There are some fantasy adventure films, based on literary classics like Lord of the Rings that keep you on the edge of your seat and challenge your imagination, while there are others that are unbelievably boring and put you to sleep. Stardust falls into neither of these categories, but falls somewhere in the middle. It is an adventurous film that holds your interest and attention, but doesn’t quite live up to your expectations. Nevertheless, it is an entertaining and enjoyable diversion.
Stardust is a whimsical fantasy based on the popular novel by Neil Gaiman. The fairy tale begins with Ian McKellen (Lord of the Rings) telling the story of a young man who has a yen to leave his hometown, the sleepy English village of Wall, and cross the forbidden cobblestone wall to enter into the strange, mystical land of Stormhold. Successfully distracting the gate guard, the young man enters into this forbidden world, where he becomes intimately involved with a desirable young woman, who claims to be a captive princess. Nine months later, he receives a basket containing the fruit of their union – his newborn son.
Fast forward eighteen years, and we see a naive and awkward peasant teenage boy, Tristan (Charlie Cox), who is unsuccessfully attempting to win the affections of a self-centered beautiful maiden (Sienna Miller). When Tristan finally manages to get her alone, together they see a falling star, which he promises to retrieve for her, to win her love. Like his father before him, Trystan also crosses the forbidden wall to collect his meteorite. Once there, he discovers that his fallen star is actually a celestial beauty in human form named Yvaine (Claire Danes.)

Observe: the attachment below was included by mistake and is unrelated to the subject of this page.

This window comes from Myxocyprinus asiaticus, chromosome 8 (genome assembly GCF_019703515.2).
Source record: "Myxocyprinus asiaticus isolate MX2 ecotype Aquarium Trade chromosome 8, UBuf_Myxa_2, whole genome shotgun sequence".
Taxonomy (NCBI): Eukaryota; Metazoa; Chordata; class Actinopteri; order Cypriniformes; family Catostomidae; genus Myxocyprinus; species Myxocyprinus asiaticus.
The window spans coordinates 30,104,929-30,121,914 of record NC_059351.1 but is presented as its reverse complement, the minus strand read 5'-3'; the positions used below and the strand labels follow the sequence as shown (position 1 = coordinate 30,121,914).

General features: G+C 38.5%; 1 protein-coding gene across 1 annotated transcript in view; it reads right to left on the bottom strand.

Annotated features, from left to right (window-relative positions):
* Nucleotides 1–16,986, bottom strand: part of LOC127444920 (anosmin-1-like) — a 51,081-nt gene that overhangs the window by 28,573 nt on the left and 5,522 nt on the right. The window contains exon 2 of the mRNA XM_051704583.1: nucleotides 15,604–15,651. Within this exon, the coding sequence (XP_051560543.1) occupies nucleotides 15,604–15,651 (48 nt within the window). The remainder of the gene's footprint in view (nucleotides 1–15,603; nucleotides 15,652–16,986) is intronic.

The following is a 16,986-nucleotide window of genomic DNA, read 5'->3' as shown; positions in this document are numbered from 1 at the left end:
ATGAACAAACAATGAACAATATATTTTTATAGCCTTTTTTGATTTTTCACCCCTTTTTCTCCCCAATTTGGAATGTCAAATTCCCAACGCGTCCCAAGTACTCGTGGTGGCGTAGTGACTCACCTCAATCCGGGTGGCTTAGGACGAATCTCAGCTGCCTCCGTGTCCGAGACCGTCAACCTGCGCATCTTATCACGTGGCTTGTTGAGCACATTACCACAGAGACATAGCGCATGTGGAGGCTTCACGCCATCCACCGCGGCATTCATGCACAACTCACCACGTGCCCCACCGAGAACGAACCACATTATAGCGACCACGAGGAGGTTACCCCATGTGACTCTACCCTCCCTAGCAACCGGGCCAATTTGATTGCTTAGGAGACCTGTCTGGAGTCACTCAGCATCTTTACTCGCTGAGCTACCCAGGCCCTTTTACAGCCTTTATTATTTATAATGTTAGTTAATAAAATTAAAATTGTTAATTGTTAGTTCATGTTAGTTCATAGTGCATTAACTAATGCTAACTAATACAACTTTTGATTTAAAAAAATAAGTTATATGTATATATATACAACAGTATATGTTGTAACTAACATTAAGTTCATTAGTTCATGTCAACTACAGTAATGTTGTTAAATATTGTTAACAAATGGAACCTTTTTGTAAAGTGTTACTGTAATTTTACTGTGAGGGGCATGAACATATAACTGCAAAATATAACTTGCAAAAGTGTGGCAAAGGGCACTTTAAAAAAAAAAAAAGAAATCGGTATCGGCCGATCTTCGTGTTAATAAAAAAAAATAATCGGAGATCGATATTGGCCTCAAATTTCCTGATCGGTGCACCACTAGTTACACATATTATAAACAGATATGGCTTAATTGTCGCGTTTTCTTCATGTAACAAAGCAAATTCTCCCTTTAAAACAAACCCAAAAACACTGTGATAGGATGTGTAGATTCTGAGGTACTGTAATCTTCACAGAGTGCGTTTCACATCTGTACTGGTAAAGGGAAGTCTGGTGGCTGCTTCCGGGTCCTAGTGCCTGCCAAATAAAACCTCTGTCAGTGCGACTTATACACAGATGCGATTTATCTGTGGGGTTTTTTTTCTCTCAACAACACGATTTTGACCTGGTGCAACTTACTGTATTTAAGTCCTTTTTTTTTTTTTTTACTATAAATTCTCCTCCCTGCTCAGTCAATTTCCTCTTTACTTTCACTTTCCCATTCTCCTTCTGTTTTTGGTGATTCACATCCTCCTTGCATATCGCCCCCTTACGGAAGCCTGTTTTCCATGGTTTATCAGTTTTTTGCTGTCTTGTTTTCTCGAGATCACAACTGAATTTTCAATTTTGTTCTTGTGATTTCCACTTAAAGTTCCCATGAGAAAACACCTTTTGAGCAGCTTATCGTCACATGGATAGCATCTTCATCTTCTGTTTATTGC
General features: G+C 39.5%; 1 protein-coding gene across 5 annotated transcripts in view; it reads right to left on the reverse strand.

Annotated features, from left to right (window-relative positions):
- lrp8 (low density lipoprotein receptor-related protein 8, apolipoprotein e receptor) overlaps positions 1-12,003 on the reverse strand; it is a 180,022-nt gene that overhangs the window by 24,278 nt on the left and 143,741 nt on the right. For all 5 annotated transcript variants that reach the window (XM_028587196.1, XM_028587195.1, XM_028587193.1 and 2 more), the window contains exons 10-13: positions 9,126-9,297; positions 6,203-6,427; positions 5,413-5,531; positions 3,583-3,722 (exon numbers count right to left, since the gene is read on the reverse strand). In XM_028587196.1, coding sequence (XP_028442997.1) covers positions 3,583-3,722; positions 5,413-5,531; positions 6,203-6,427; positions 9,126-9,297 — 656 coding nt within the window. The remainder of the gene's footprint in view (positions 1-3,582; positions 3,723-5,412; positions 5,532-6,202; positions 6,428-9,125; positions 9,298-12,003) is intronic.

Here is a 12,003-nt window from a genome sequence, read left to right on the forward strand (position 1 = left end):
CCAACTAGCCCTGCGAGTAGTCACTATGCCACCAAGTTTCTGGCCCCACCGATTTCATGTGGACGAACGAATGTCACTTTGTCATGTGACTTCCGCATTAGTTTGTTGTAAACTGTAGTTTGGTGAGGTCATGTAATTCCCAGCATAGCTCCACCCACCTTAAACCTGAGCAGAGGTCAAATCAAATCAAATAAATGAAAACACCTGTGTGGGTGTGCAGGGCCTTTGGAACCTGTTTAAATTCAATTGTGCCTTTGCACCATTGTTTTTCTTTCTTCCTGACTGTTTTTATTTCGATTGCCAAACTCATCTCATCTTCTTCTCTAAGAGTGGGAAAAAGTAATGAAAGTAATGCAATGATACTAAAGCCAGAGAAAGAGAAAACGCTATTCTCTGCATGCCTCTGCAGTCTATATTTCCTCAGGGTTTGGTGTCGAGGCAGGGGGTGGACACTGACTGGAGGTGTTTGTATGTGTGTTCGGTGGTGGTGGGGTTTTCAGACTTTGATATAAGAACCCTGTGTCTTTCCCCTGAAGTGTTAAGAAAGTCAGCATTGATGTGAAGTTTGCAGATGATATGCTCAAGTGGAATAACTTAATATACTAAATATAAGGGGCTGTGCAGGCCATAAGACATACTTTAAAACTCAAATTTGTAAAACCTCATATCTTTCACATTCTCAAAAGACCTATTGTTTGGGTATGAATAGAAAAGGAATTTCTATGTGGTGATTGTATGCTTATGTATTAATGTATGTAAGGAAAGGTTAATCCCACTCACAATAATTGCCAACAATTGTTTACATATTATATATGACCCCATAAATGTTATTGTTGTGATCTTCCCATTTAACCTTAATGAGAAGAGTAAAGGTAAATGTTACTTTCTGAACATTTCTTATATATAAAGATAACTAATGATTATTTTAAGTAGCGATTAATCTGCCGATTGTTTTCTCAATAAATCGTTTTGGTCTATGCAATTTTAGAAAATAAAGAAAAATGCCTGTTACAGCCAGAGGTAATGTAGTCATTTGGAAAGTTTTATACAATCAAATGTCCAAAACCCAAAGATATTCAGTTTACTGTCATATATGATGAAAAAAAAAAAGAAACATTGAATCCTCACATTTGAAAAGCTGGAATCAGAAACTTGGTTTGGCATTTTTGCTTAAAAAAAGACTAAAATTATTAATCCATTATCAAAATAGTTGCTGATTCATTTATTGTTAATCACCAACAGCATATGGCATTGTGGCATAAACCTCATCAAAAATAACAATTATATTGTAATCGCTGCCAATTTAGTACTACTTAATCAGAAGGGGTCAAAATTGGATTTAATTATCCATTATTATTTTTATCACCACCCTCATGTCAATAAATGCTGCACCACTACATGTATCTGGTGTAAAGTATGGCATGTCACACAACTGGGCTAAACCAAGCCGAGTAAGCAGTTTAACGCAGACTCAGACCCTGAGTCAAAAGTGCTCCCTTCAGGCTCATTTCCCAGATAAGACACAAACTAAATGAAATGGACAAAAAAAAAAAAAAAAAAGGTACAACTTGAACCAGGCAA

There are others who are after the beautiful Yvaine as well, including the King's (Peter O'Toole) scheming sons for whom only her secret powers can secure the throne, and an ugly old witch Lamia (Michelle Pfeiffer), who seeks to steal Yvane’s eternal youth and beauty for herself and sister witches, so it is up to Tristan to protect her.
In the course of their adventures in the mystical world, the couple encounters Captain Shakespeare (Robert DeNiro), a pirate who commands a flying ship, and assists them in their escape. While he pretends to be tough, putting on a gruff exterior, the Captain actually has a gentler, softer side. However, the director goes overboard on this, when in one scene, we are shown Captain Shakespeare frolicking about his cabin in women’s clothing. Of course, this is done for laughs, but I found this scene distasteful, offensive, and unnecessary. In fact, I found this pirate ship escapade to be a distraction that doesn’t seem to fit in well with the rest of the film.
The two leading actors, Claire Danes and Charlie Cox, their innocence and their romance are what made this film work for me. Charlie Cox did an excellent job portraying Tristan, the naïve, awkward, and lovesick peasant boy who grows into a confident young man, who learns how to love and what it is all about. As Yvaine, Claire Danes assists her leading man with this transformation as she herself effectively portrays a spirited and cranky star who learns to share her radiant inner light with him. Both follow their heart’s desires and go where the journey of life takes them, which lifts them to beautiful new heights. This is a film worth seeing, although it falls short of what it could have been.
Stardust is an adult fairy tale which I do not recommend for children or for young teens. In addition to the cross-dressing scene, it contains violence, a flamboyant homosexual in one scene, a child conceived out of wedlock, sexual innuendos, and implied sexual relationships between unmarried people. It is rated PG-13 for violence and risqué humor.